Lunar Eclipse, Red Moon or Blood Moon
|Automatic translation||Updated November 10, 2013|
lunar eclipses are eclipses of the moon by the Earth whereas solar eclipses are eclipses of the Sun by the Moon.
It is therefore lunar eclipse during a full Moon. When the eclipse is total, the Moon enters at different points in the cone of darkness and shadow drawn by the Earth opposite the Sun. If the moon moved around the Earth in the same plane as the Earth around the Sun, the ecliptic plane, there would be a lunar eclipse every full moon, so every 29.5 days.
Schema of principle
Image: The image below shows cons on a diagram of a lunar eclipse, the trajectory of it through the cone of shadow and darkness of the earth.
Proceedings of the eclipse
The beginning of the eclipse begins when the Moon enters the penumbra of the Earth (the entry in the shadows, although it has a precise geometric sense, is virtually indistinguishable to the naked eye). From that moment, the Moon is gradually losing its shine.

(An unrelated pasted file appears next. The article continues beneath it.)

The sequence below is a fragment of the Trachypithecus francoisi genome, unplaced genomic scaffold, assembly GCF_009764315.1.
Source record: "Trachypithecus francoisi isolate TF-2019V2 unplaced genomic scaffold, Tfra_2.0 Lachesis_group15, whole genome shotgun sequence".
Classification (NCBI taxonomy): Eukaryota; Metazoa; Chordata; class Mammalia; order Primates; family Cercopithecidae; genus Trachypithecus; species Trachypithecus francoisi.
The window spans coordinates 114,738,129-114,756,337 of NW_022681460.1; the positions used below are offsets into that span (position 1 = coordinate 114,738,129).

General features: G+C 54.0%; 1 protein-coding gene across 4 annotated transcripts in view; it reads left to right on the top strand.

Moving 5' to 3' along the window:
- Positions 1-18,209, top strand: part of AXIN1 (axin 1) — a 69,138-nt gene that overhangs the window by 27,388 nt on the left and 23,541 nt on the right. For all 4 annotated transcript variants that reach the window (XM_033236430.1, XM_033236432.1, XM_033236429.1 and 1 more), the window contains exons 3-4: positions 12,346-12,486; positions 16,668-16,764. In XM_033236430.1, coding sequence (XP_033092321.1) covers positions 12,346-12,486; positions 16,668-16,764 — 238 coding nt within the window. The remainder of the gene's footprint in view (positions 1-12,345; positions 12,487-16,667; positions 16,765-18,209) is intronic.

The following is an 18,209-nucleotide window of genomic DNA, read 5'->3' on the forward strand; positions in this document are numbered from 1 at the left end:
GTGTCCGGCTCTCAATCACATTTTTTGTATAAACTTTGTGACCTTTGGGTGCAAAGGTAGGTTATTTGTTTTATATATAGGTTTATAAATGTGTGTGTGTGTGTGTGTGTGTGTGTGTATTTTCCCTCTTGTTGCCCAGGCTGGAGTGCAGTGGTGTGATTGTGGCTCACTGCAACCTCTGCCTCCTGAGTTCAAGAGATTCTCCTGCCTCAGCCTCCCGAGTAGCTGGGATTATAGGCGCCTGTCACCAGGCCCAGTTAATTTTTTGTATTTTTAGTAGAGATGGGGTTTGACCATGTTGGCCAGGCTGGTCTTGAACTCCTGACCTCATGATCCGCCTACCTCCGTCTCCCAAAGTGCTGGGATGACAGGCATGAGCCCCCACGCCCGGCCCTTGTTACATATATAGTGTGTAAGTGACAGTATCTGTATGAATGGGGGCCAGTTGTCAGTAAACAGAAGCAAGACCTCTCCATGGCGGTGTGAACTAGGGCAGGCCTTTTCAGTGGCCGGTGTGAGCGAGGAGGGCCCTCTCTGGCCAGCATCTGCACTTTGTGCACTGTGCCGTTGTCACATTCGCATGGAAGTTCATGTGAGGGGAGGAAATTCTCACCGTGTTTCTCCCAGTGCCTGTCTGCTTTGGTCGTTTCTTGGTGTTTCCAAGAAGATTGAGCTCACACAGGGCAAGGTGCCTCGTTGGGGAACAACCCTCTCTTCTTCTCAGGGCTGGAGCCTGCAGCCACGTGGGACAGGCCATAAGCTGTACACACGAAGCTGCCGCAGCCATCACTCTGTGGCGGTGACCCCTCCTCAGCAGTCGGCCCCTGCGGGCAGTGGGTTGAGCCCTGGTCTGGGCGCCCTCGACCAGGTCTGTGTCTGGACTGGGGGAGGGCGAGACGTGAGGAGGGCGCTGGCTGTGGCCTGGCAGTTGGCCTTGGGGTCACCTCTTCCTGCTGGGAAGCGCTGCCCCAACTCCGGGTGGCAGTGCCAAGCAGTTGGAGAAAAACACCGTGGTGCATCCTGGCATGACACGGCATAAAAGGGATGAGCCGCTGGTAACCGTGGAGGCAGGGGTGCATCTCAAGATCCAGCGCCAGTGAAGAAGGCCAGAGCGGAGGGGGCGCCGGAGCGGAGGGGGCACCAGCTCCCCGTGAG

From that moment the moon emerged gradually from outer shadow and finds all his brilliance, which dazzles our eyes (for the same reasons as for the entry, the observer has the impression that the eclipse is over well before leaving the darkness that is indistinguishable).
Image: Photography of the entry of the Earth's shadow on the Moon.
Image: Photography of the exit of the Earth's shadow on the Moon.
The eclipsed Moon is still visible
It is interesting to note that at the heart of the eclipse the moon does not disappear, although it is in the shadow of the Earth.
Image: Photograph of the Moon when it is obscured by the shadow of the Earth.